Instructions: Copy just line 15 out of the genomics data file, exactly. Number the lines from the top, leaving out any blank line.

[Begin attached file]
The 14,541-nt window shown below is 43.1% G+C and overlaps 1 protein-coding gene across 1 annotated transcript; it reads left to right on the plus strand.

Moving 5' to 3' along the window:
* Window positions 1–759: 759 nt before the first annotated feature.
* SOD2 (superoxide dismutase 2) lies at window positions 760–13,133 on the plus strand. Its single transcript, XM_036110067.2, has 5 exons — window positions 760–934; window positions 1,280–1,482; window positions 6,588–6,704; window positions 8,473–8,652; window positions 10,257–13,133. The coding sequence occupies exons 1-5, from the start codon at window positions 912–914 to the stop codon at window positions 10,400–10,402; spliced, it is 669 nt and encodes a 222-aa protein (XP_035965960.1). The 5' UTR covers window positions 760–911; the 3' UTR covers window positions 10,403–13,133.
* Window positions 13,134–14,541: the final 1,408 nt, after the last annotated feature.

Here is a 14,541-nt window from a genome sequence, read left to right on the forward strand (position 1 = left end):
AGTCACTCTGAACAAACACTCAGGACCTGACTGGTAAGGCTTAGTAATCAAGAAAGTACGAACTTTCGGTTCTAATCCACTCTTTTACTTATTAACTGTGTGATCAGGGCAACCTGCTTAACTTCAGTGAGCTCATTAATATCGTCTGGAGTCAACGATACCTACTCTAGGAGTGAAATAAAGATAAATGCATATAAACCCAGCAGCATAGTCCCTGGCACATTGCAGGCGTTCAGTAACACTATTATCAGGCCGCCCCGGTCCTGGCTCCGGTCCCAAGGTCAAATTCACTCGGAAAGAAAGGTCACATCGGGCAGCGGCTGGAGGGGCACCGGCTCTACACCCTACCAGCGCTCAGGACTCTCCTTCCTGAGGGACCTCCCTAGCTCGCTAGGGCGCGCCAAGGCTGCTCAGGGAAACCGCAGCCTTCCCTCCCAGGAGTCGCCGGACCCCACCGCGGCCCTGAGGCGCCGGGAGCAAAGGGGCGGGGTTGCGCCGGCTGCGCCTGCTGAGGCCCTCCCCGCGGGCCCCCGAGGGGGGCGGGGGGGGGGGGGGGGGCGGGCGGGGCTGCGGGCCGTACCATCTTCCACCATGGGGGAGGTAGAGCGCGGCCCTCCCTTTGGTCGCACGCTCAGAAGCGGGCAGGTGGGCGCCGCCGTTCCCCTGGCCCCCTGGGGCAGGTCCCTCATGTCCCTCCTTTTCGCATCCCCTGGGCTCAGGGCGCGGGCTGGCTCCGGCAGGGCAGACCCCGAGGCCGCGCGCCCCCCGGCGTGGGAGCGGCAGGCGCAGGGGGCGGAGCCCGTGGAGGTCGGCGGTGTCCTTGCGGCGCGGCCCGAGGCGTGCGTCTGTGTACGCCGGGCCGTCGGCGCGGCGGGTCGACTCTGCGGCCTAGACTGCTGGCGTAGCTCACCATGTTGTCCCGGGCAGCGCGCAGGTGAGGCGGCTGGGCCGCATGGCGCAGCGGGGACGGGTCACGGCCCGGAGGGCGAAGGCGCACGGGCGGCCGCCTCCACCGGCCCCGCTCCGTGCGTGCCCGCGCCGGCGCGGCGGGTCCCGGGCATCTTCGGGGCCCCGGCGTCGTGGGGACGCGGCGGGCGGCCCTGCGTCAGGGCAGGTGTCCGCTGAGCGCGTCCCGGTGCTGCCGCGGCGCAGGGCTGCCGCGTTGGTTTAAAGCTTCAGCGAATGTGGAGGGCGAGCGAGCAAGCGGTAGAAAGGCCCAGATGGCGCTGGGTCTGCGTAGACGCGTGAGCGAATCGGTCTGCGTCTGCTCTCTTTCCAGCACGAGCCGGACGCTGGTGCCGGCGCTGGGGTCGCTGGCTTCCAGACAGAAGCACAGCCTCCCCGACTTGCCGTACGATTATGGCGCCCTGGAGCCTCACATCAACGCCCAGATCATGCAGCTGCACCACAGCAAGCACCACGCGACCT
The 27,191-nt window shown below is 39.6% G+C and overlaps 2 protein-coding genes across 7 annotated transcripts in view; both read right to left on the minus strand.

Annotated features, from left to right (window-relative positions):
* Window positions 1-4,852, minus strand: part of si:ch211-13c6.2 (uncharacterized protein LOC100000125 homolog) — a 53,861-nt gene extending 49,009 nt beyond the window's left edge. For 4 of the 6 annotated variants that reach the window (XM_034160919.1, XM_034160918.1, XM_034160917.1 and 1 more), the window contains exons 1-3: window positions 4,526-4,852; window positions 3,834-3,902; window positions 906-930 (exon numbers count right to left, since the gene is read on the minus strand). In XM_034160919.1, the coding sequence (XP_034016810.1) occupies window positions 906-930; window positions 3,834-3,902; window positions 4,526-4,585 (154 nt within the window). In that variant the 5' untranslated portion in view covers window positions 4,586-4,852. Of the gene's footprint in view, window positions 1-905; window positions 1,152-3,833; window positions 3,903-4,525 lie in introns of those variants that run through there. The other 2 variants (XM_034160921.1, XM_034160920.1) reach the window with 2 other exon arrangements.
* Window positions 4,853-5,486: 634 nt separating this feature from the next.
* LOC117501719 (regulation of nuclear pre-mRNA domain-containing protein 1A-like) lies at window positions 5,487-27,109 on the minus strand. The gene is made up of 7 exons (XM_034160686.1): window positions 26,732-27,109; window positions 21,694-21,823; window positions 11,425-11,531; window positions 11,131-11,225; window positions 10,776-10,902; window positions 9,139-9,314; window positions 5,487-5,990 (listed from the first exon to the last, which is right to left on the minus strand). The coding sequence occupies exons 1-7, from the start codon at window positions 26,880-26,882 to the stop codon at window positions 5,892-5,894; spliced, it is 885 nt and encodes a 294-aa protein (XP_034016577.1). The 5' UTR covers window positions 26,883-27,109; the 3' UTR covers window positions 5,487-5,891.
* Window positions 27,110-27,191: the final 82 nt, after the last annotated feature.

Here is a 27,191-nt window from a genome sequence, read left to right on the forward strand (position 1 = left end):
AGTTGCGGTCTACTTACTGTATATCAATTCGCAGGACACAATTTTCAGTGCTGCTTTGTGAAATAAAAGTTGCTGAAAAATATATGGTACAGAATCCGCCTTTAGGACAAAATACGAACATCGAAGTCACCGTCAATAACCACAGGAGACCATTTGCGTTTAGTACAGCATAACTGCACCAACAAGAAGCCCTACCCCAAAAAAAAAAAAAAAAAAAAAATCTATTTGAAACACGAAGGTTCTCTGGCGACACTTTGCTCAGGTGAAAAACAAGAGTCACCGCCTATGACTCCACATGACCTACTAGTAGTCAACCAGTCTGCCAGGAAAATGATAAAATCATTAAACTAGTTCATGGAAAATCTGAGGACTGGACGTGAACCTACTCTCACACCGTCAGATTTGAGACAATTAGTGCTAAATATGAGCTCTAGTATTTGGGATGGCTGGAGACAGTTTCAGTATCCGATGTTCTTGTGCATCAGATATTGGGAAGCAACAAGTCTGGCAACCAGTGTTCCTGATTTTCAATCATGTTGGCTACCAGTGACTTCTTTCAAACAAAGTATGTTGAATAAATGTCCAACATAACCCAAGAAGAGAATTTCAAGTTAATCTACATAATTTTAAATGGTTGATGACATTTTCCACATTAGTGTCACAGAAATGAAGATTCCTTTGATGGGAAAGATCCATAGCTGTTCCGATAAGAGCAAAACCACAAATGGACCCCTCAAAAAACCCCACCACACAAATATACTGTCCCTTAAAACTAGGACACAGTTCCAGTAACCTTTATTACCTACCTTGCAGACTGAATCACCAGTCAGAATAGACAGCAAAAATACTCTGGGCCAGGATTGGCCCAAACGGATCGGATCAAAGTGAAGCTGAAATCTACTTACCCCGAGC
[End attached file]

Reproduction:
AGTTGCGGTCTACTTACTGTATATCAATTCGCAGGACACAATTTTCAGTGCTGCTTTGTGAAATAAAAGTTGCTGAAAAATATATGGTACAGAATCCGCCTTTAGGACAAAATACGAACATCGAAGTCACCGTCAATAACCACAGGAGACCATTTGCGTTTAGTACAGCATAACTGCACCAACAAGAAGCCCTACCCCAAAAAAAAAAAAAAAAAAAAAATCTATTTGAAACACGAAGGTTCTCTGGCGACACTTTGCTCAGGTGAAAAACAAGAGTCACCGCCTATGACTCCACATGACCTACTAGTAGTCAACCAGTCTGCCAGGAAAATGATAAAATCATTAAACTAGTTCATGGAAAATCTGAGGACTGGACGTGAACCTACTCTCACACCGTCAGATTTGAGACAATTAGTGCTAAATATGAGCTCTAGTATTTGGGATGGCTGGAGACAGTTTCAGTATCCGATGTTCTTGTGCATCAGATATTGGGAAGCAACAAGTCTGGCAACCAGTGTTCCTGATTTTCAATCATGTTGGCTACCAGTGACTTCTTTCAAACAAAGTATGTTGAATAAATGTCCAACATAACCCAAGAAGAGAATTTCAAGTTAATCTACATAATTTTAAATGGTTGATGACATTTTCCACATTAGTGTCACAGAAATGAAGATTCCTTTGATGGGAAAGATCCATAGCTGTTCCGATAAGAGCAAAACCACAAATGGACCCCTCAAAAAACCCCACCACACAAATATACTGTCCCTTAAAACTAGGACACAGTTCCAGTAACCTTTATTACCTACCTTGCAGACTGAATCACCAGTCAGAATAGACAGCAAAAATACTCTGGGCCAGGATTGGCCCAAACGGATCGGATCAAAGTGAAGCTGAAATCTACTTACCCCGAGC